You are going to come out on the other side of depression like waking from a coma. Your spiritual eyes will open, and you'll see how God was with you, teaching you, comforting you. You won't be so tired anymore. Your relationships will be meaningful again. The glass wall between you and others will shatter. You'll be glad you hung in there for one more day ... then one more day.

Your purpose and destiny are not nullified because of this struggle. In fact, you'll be able to help others better because you'll be spiritually richer, more compassionate, more humble, more usable, and more in love with God.

So stay the course. The darkness is almost over. Hold on one more day ... and then one more.



2nd Cup of Coffee

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7 Comments:

Blogger Barbie said...

Thank you

December 22, 2007 at 9:43 AM  
Blogger Denise said...

Bless you sweetie.

December 22, 2007 at 6:24 PM  
Blogger Darnelle said...

Only someone who has walked through the darkness and come out on the other side could have written this. I've only experienced a brief depression as a result of a difficult circumstance. But I've been very close to two people who have struggled with severe depression - your words are true, and inspired, and I believe will minister hope. I don't think it could be said any better. Thank you for sharing.

December 22, 2007 at 10:50 PM  
Blogger Chris said...

Great post! My mom was a depressed person and she really struggled during the holidays. She died in Dec. just before Christmas, and I am saddened during that time a little, but with God's grace am able to go on and know that the sun is shinning brightly and all is well.

December 23, 2007 at 2:53 AM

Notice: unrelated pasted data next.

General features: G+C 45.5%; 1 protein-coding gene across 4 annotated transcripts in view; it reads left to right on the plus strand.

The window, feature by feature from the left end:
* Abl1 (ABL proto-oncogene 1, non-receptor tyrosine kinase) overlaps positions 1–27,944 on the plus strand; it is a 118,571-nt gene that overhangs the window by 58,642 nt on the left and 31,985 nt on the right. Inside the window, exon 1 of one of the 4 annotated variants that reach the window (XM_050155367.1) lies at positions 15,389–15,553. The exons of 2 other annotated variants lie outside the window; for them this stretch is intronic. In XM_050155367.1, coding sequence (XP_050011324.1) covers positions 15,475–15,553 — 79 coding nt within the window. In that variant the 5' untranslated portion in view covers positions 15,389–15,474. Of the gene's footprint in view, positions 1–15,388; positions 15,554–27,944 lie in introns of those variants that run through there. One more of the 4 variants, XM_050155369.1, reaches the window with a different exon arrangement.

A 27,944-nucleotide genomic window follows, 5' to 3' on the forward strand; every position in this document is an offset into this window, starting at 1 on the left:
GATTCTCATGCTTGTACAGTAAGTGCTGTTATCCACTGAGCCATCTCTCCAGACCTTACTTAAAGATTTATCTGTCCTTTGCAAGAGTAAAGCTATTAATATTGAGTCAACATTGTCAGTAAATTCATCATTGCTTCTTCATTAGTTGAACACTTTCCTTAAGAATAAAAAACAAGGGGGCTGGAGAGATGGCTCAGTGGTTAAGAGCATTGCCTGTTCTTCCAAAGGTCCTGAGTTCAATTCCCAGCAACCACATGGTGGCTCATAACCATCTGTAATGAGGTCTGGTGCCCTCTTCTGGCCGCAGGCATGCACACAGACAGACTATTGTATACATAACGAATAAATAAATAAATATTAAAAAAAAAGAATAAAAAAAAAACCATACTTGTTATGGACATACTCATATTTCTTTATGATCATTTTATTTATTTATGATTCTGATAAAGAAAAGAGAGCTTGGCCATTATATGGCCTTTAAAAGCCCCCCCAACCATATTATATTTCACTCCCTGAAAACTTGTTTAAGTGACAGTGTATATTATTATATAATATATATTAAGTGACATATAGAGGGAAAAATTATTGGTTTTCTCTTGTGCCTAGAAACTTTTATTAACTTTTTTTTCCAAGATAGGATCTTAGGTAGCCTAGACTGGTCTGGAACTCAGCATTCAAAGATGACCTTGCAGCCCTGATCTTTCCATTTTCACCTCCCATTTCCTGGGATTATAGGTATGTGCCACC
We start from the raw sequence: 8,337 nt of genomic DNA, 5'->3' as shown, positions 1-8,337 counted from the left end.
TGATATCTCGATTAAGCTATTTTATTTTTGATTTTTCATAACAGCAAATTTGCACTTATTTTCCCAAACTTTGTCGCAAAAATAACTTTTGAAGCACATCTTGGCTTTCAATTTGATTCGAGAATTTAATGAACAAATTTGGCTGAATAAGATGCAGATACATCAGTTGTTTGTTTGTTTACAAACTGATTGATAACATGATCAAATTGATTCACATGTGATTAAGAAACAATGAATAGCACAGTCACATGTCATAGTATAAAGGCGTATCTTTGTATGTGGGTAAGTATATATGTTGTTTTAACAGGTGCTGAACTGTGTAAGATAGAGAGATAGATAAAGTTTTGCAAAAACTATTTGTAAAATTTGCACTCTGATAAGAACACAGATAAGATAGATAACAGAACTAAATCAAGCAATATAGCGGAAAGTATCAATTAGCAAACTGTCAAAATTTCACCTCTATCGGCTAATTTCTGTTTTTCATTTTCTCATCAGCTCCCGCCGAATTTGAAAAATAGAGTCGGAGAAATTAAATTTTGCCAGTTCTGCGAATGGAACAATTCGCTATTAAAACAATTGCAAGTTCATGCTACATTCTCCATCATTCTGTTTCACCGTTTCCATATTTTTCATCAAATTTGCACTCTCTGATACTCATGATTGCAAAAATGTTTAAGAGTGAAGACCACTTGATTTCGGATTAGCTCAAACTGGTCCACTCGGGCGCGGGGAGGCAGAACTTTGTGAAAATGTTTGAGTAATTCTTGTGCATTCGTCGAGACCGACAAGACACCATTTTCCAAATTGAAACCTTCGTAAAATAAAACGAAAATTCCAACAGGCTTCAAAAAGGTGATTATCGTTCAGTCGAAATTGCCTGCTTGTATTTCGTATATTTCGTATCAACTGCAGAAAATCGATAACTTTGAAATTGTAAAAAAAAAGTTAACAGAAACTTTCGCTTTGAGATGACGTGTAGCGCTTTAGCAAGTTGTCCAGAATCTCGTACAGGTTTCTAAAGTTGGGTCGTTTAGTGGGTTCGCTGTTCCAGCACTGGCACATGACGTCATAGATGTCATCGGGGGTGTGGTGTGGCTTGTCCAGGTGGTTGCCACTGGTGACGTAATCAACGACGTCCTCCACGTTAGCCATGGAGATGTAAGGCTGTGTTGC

Blogger Cre8Tiva said...

this year many seem to be struggling...this is where i willo send them...blessings of the season to you and your family, rebecca

December 23, 2007 at 9:10 AM  
Blogger The Preacher's Wife said...

Wow, Linda. What a timely word for the other side of what people feel during this season. I often get a touch of it myself because I get so disillusioned with what this season has become. I love the idea of Christmas but not the western reality..does that make any sense?

Thank you for sharing how God comforted you with us...

Lisa

December 24, 2007 at 8:49 AM  
Anonymous Yvonne said...

Thank you Linda for your encouraging words. I myself am struggling with severe depression and do so from time to time. I feel exactly like you said. I pray and feel like I am not being heard, I wonder if this illness will ever stop tormenting me and yes, it can drain you where you cannot do anything because you think no one understands. Honestly some don't. Others see the outside of me so don't have a clue what I am dealing with because according to them I look great. I always say to myself if they only knew that I am dying inside. Like if a truck has parked itself on my chest and doesn't want to move. What keeps me holding on? That I have been through this before and God has seen me through, and though I may feel faithless right now, he is faithful. God bless, Yvonne

August 16, 2008 at 1:00 PM  

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It is good to hear from you... thank you so very much for leaving a note on the table. That makes us smile!